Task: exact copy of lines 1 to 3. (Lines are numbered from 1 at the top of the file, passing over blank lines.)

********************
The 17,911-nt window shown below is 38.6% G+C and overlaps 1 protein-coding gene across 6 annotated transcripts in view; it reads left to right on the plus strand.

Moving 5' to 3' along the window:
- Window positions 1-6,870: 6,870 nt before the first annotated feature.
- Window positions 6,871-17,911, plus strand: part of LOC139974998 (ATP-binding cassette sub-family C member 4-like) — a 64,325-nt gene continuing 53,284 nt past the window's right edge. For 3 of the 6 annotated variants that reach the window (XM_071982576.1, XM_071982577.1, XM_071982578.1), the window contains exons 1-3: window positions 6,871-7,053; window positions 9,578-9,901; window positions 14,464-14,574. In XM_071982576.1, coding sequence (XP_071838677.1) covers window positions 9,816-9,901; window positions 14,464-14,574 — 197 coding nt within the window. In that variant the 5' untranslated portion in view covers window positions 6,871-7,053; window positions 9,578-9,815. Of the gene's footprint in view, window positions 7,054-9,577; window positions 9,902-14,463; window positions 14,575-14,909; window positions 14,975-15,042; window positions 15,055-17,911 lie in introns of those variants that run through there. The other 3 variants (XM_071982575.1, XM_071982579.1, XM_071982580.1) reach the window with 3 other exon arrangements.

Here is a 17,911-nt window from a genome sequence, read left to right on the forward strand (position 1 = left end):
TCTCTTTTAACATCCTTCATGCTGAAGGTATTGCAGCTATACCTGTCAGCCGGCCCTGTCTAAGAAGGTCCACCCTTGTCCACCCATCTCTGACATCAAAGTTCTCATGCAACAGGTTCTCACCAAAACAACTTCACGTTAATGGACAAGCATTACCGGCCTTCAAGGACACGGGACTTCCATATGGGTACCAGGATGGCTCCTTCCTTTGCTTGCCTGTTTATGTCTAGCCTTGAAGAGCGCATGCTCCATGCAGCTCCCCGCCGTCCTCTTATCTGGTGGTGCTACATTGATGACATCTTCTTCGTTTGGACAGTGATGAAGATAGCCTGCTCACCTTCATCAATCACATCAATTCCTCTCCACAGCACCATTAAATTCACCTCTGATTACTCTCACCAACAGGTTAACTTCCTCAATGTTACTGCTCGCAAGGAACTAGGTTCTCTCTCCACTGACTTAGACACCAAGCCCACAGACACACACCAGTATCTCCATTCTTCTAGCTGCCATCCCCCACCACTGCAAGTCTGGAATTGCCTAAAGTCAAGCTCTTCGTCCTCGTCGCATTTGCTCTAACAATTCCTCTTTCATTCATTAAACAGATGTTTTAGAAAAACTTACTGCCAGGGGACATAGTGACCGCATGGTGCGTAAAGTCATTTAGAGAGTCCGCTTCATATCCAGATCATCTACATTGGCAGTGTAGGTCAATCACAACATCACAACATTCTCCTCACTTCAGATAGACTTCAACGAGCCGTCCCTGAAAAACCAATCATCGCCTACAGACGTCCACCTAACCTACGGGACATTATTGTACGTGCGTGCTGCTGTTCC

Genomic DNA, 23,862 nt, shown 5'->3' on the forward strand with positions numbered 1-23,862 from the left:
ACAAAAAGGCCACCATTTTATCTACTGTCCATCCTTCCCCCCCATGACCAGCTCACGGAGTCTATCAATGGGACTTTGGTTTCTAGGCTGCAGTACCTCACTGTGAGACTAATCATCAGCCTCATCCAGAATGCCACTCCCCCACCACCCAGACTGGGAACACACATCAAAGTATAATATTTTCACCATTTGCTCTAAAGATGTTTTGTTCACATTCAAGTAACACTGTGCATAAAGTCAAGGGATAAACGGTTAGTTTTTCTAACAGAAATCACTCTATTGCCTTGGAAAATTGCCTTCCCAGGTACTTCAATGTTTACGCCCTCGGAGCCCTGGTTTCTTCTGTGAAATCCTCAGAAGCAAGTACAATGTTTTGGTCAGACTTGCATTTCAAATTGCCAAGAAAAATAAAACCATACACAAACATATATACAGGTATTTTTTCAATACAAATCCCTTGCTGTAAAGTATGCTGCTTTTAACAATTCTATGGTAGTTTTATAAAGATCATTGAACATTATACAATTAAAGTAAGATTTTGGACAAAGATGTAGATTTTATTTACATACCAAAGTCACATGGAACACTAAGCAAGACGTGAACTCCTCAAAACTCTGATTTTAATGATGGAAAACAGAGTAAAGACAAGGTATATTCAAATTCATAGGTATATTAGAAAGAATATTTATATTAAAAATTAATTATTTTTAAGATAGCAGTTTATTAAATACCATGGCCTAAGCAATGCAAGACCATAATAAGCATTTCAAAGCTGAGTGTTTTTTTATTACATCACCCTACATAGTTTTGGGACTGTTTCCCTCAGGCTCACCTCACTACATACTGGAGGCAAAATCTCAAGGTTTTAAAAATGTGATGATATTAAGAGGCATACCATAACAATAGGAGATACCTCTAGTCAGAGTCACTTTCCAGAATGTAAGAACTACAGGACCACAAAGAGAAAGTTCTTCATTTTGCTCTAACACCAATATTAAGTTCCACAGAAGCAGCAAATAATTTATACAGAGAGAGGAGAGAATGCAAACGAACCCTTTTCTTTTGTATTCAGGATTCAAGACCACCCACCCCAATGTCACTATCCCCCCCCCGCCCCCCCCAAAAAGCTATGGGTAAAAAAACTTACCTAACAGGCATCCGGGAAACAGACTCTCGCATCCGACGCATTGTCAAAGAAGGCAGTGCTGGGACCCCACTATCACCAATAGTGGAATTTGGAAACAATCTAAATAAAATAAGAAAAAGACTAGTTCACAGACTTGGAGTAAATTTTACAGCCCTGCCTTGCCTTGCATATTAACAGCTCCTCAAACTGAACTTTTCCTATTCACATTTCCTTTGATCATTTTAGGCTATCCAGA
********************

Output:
The 17,911-nt window shown below is 38.6% G+C and overlaps 1 protein-coding gene across 6 annotated transcripts in view; it reads left to right on the plus strand.

Moving 5' to 3' along the window:
- Window positions 1-6,870: 6,870 nt before the first annotated feature.